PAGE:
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Controlled Carriers Under the Shipping Act of 1984

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Start Preamble June 3, 2003.


Federal Maritime Commission.




The Federal Maritime Commission is publishing an updated list of controlled carriers, i.e., ocean common carriers operating in U.S.-foreign trades that are owned or controlled by foreign governments. Such carriers are subject to special regulatory oversight by the Commission under the Shipping Act of 1984.

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Amy W. Larson, Acting General Counsel, Federal Maritime Commission, 800 North Capitol Street, NW., Washington, DC 20573, (202) 523-5740.

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The Federal Maritime Commission is publishing an updated list of controlled carriers. Section 3(8) of the Shipping Act of 1984 (“Shipping Act”), 46 U.S.C. app. section 1702(3), defines a “controlled carrier” as:

An ocean common carrier that is, or whose operating assets are, directly or indirectly, owned or controlled by a government; ownership or control by a government shall be deemed to exist with respect to any carrier if—

(A) a majority portion of the interest in the carrier is owned or controlled in any manner by that government, by any agency thereof, or by any public or private person controlled by that government; or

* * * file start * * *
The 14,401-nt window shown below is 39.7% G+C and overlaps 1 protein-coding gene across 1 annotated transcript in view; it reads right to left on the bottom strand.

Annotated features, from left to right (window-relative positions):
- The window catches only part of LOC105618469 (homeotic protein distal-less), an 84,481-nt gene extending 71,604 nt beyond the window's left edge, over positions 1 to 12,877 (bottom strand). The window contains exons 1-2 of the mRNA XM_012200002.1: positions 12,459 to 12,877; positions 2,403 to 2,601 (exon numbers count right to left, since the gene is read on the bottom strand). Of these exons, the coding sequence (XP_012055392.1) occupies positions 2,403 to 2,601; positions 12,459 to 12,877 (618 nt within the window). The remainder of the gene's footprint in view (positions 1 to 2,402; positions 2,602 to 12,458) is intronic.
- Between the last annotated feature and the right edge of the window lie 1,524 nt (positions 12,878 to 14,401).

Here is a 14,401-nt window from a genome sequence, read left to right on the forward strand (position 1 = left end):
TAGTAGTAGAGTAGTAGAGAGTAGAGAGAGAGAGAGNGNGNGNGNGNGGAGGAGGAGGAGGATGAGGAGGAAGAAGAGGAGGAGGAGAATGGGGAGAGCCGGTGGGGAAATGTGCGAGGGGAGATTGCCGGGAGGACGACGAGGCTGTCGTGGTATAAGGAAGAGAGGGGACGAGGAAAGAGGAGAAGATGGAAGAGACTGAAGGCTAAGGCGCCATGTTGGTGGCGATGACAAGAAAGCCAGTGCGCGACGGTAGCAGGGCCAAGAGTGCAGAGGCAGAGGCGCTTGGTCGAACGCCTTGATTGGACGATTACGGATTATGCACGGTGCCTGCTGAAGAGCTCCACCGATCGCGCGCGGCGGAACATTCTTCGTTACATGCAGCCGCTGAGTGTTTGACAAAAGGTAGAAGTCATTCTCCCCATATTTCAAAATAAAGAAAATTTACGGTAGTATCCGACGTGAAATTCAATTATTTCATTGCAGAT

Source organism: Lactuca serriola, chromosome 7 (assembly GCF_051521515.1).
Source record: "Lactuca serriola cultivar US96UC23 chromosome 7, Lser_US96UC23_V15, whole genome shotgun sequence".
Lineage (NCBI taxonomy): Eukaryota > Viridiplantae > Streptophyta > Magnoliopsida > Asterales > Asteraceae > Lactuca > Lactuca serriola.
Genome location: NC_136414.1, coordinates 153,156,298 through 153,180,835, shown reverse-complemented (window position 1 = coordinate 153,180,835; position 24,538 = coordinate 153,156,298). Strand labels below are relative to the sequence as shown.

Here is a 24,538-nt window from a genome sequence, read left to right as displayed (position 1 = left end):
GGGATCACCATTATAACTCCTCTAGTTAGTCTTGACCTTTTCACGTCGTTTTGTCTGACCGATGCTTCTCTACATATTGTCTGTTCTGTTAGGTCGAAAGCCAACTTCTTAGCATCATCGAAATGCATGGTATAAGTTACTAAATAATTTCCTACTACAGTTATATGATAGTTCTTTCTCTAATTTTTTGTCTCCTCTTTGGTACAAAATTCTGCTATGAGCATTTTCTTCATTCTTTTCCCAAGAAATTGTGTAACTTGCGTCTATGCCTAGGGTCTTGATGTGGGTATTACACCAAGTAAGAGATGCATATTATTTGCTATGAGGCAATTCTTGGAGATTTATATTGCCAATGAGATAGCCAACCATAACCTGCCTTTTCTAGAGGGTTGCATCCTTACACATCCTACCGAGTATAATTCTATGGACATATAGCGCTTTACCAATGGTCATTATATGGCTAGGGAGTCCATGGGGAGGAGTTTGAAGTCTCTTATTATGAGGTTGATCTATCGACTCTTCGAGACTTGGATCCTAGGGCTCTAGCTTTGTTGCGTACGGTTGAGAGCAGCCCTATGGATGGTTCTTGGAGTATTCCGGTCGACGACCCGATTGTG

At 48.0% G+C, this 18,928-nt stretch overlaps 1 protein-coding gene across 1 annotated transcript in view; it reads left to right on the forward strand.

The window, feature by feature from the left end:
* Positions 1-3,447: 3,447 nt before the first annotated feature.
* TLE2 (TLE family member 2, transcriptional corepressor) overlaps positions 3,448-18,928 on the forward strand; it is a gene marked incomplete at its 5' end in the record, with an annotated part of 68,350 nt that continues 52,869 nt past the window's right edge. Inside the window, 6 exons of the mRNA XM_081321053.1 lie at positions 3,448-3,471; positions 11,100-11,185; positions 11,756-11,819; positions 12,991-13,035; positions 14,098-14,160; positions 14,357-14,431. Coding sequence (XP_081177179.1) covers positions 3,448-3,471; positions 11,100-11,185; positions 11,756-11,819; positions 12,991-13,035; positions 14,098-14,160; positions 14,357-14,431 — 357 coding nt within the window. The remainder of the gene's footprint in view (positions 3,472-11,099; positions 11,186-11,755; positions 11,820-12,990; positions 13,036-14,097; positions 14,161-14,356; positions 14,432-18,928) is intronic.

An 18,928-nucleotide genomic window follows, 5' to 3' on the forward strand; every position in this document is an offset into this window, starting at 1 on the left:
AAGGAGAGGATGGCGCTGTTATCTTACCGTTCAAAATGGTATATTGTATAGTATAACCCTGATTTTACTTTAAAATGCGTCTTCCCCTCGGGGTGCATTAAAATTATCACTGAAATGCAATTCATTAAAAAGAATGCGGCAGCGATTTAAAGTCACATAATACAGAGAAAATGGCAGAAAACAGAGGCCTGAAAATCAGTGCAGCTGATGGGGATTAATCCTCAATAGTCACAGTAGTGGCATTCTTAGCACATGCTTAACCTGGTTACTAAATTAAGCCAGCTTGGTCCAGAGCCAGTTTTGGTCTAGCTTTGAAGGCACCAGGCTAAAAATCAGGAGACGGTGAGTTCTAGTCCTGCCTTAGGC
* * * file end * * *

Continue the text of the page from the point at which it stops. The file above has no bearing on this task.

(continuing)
(B) that government has the right to appoint or disapprove the appointment of a majority of the directors, the chief operating officer, or the chief executive officer of the carrier.

As required by the Shipping Act, controlled carriers are subject to special oversight by the Commission. Section 9(a) of the Shipping Act, 46 U.S.C. app. section 1708(a), states, in part:

No controlled carrier subject to this section may maintain rates or charges in its tariffs or service contracts, or charge or assess rates, that are below a level that is just and reasonable, nor may any such carrier establish, maintain, or enforce unjust or unreasonable classifications, rules, or regulations in those tariffs or service contracts. An unjust or unreasonable classification, rule, or regulation means one that results or is likely to result in the carriage or handling of cargo at rates or charges that are below a just and reasonable level. The Commission may, at any time after notice and hearing, prohibit the publication or use of any rates, charges, classifications, rules, or regulations that the controlled carrier has failed to demonstrate to be just and reasonable.

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Congress enacted these protections to ensure that controlled carriers, whose marketplace decision making can be influenced by foreign governmental priorities or by their access to non-market sources of capital, do not engage in unreasonable below-market pricing practices which could disrupt trade or harm privately-owned shipping companies.